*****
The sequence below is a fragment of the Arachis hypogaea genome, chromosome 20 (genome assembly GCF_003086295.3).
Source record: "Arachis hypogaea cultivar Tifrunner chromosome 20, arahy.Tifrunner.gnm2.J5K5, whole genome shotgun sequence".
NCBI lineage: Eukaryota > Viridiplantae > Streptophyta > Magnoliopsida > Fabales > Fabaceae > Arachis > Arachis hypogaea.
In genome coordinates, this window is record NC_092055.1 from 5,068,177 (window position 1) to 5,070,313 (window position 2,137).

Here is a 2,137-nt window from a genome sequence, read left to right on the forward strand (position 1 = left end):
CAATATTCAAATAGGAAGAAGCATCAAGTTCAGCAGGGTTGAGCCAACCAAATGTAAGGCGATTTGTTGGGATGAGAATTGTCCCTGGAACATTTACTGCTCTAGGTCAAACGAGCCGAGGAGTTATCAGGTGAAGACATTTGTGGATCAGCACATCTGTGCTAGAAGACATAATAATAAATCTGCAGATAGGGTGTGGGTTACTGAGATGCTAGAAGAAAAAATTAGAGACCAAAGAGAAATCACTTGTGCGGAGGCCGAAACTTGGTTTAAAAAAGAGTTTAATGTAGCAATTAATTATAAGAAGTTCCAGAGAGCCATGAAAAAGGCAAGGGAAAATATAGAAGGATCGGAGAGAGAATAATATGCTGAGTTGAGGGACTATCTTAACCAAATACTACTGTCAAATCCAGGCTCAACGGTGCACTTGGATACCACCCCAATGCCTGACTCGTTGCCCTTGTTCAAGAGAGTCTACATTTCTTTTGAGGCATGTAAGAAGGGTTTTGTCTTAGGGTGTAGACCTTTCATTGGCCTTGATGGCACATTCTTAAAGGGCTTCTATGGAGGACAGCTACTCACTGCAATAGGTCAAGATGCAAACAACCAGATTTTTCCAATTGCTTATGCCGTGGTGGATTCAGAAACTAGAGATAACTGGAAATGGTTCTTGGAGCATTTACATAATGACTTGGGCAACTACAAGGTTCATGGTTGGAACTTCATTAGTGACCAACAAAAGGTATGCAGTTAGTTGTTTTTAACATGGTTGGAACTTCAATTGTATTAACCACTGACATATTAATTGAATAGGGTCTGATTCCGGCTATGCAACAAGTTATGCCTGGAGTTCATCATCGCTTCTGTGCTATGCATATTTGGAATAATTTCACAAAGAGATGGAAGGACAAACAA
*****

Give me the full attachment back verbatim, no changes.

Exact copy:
The sequence below is a fragment of the Arachis hypogaea genome, chromosome 20 (genome assembly GCF_003086295.3).
Source record: "Arachis hypogaea cultivar Tifrunner chromosome 20, arahy.Tifrunner.gnm2.J5K5, whole genome shotgun sequence".
NCBI lineage: Eukaryota > Viridiplantae > Streptophyta > Magnoliopsida > Fabales > Fabaceae > Arachis > Arachis hypogaea.
In genome coordinates, this window is record NC_092055.1 from 5,068,177 (window position 1) to 5,070,313 (window position 2,137).

Here is a 2,137-nt window from a genome sequence, read left to right on the forward strand (position 1 = left end):
CAATATTCAAATAGGAAGAAGCATCAAGTTCAGCAGGGTTGAGCCAACCAAATGTAAGGCGATTTGTTGGGATGAGAATTGTCCCTGGAACATTTACTGCTCTAGGTCAAACGAGCCGAGGAGTTATCAGGTGAAGACATTTGTGGATCAGCACATCTGTGCTAGAAGACATAATAATAAATCTGCAGATAGGGTGTGGGTTACTGAGATGCTAGAAGAAAAAATTAGAGACCAAAGAGAAATCACTTGTGCGGAGGCCGAAACTTGGTTTAAAAAAGAGTTTAATGTAGCAATTAATTATAAGAAGTTCCAGAGAGCCATGAAAAAGGCAAGGGAAAATATAGAAGGATCGGAGAGAGAATAATATGCTGAGTTGAGGGACTATCTTAACCAAATACTACTGTCAAATCCAGGCTCAACGGTGCACTTGGATACCACCCCAATGCCTGACTCGTTGCCCTTGTTCAAGAGAGTCTACATTTCTTTTGAGGCATGTAAGAAGGGTTTTGTCTTAGGGTGTAGACCTTTCATTGGCCTTGATGGCACATTCTTAAAGGGCTTCTATGGAGGACAGCTACTCACTGCAATAGGTCAAGATGCAAACAACCAGATTTTTCCAATTGCTTATGCCGTGGTGGATTCAGAAACTAGAGATAACTGGAAATGGTTCTTGGAGCATTTACATAATGACTTGGGCAACTACAAGGTTCATGGTTGGAACTTCATTAGTGACCAACAAAAGGTATGCAGTTAGTTGTTTTTAACATGGTTGGAACTTCAATTGTATTAACCACTGACATATTAATTGAATAGGGTCTGATTCCGGCTATGCAACAAGTTATGCCTGGAGTTCATCATCGCTTCTGTGCTATGCATATTTGGAATAATTTCACAAAGAGATGGAAGGACAAACAA